Online, Offline, and Back Again: What the rise (and rapid fall) of direct-to-consumer brands means for commercial retail spaces

April 4, 2022

From grocery delivery to Siri to Amazon, the internet has revolutionized our daily lives, our communication habits, and most of all, our shopping. Window shopping has transformed from something that happens on Main Street into a habit that lives on your phone screen, and the personal experience of speaking with a store attendant has become “add to cart” and the ease of a click-to-ship experience.

Where is retail happening? More and more the answer is: online.

The growth of e-commerce led some experts in a pre-COVID economy to predict that traditional brick and mortar retail was dying (the “retail apocalypse” was a common doom and gloom slogan). Certainly it is true that the pandemic took the growing retail e-commerce trend and supercharged it – in 2020, e-commerce retail sales rose 45% from 2019, as brick and mortar stores closed, some temporarily and others permanently. In 2021, as traditional spaces have re-opened, e-commerce has continued to grow, but at a less dramatic pace: up 17% year over year.

This trend will only continue: Forbes predicts that by 2025, online purchases will represent nearly a quarter of total retail sales.

But online wins haven’t been spread evenly. Since the early 2000s, while many traditional retailers struggled to get online, so-called “direct to consumer” (DTC) brands like Everlane or Dollar Shave Club proliferated across the web (often boasting that they “cut out the middleman”). These brands sell shoes, mattresses, razor blades, fashion, cookware, and more exclusively online, often to millennial and younger audiences.

But during the pandemic, even as e-commerce boomed, many DTC brands struggled.

A perfect storm for DTC brands

Why? Two overlapping factors have spelled disaster for DTC performance. The first reason has been the rise of customer acquisition costs and online overhead. Facebook and Instagram ad prices (the primary ad delivery mode for most DTC brands) have skyrocketed in recent years due to rising demand — and in some cases, contracting supply — leaving DTC companies in a bind. “In two years, it’s basically doubled to tripled,” said David Herrman, a social media ad buyer, of the cost to advertise on Facebook (CNBC).

At the same time, the cost of container shipping from China has exploded: last May, shipping one container cost about $2000. It now costs north of $15,000 (via Big Technology). Nearly all DTC brands rely on cheap production costs and until recently, could take advantage of low shipping prices to move their products rapidly from Chinese factories to US consumers.


As a result, DTC profits are vanishing, their stocks are taking a beating, and it’s unclear where it will end. Popular DTC brands like AllbirdsHims and HersPelotonRevolveStitchFixWarby Parker, and Wayfair have all reported significant losses in recent quarters and continue to have a negative outlook.

As of Monday, Allbirds dropped 64% in 2022. Stitch Fix and Warby Parker are down more than 40%. All other companies in the category are down at least 19% this year. These losses far outpace the performance of the S&P 500 which, by contrast, is only down 11% in a challenging year.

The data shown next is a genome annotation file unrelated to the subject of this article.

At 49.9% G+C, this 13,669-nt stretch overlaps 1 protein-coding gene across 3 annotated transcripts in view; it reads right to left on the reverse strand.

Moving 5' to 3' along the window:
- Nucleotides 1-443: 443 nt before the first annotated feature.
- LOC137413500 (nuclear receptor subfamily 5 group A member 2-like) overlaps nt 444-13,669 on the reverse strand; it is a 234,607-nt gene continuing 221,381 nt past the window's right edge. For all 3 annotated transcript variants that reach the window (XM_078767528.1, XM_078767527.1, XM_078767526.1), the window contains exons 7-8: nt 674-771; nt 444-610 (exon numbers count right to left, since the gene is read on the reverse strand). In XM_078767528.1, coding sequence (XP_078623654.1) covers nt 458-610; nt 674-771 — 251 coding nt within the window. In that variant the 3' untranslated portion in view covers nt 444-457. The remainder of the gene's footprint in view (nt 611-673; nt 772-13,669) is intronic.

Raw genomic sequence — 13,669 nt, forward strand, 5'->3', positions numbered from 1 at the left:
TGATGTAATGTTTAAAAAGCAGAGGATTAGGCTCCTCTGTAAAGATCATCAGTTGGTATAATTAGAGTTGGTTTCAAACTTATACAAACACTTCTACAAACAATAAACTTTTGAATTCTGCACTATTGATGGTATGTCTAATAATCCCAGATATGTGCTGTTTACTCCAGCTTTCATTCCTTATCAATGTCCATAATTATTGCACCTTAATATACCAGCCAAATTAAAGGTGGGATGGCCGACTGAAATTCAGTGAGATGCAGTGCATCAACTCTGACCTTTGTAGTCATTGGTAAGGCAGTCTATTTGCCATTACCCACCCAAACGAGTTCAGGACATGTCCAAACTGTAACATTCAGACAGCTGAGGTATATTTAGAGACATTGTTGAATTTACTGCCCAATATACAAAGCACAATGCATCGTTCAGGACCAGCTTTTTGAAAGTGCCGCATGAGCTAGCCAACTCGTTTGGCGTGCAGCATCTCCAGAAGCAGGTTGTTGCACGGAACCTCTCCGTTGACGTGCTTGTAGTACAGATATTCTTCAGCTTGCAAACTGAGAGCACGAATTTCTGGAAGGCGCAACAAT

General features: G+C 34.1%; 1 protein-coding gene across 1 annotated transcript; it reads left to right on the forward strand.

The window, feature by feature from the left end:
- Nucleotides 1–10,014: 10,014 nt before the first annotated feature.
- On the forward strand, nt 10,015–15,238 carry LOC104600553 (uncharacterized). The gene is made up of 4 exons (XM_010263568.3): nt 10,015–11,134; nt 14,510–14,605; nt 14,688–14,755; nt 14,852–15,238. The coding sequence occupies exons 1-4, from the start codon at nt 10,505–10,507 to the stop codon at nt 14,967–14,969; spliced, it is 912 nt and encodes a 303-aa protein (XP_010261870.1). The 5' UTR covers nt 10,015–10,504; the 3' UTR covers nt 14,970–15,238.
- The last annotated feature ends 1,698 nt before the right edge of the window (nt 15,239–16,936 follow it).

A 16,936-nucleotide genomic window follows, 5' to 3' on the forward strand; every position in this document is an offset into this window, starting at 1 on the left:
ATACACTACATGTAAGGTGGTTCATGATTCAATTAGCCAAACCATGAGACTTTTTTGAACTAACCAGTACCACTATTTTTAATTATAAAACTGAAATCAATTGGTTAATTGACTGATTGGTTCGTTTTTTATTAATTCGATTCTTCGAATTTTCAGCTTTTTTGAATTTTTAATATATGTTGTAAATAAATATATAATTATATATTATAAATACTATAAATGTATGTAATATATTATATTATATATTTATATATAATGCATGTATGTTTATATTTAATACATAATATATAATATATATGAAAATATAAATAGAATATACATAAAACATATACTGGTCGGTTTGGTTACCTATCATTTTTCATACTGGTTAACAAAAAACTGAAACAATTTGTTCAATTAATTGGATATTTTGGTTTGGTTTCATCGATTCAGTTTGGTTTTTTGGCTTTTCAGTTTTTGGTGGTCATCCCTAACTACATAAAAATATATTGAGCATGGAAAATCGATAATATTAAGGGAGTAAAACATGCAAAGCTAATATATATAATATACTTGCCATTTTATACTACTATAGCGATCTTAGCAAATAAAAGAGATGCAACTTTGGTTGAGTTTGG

Brick and mortar makes a comeback

With challenging conditions in the e-commerce world, and as the demand for physical shopping has returned, many DTC online-only brands have turned to a new but old marketing strategy – a store where their customers can actually see the items in real time and outside of virtual reality.

DTC brands who had been experimenting with brick and mortar stores, like Warby Parker, began seeing a greater rise in success and foot traffic within their brick and mortar stores than ever before.

But while everything old might be new again, this physical retail trend for DTC brands does look different than previous arrangements. Newer retailers, especially digital native brands, often “don’t come from a bricks-and-mortar background and don’t want to commit to a long-term lease,” said Naveen Jaggi, the president of retail advisory services at JLL, the commercial real estate company. As a result, he said, property owners have had to become more flexible.

“The big trend line we have seen during the pandemic is that many landlords are starting to recognize that in order to attract different brands that can make their property stand out, they will have to go to shorter lease terms,” he said. (The New York Times)

In addition to shorter leases, some landlords are offering more generous tenant improvement allowances. And taking a percentage of store revenue in lieu of a fixed rent, while not a new strategy, has become more common. (The New York Times)

The bottom line: the new retail is a smart bet

The short-term commitment for brands new to brick and mortar retail, which can last from a few months up to one year, may result in the DTC brands opening a more permanent space, or it may show them that the customer exists elsewhere.

Regardless, owners of commercial retail spaces should be prepared to cycle through tenants more rapidly, and might be well advised to invest in flexible improvements or buildouts that could suit a variety of different brands.

It may seem ironic that brands who built their identity on new, online, and digital experiences are moving to a more traditional retail experience. But these commercial retail spaces are not your parents’ retail spaces – from flexible leases to incentives to quick moving pivots from online to offline and back again, there are many opportunities unfolding as the world is changing and evolving faster than ever before.

But with the right idea and makeup, a brick and mortar store may just be the saving grace for dying e-commerce brands – and a smart bet for savvy investors.


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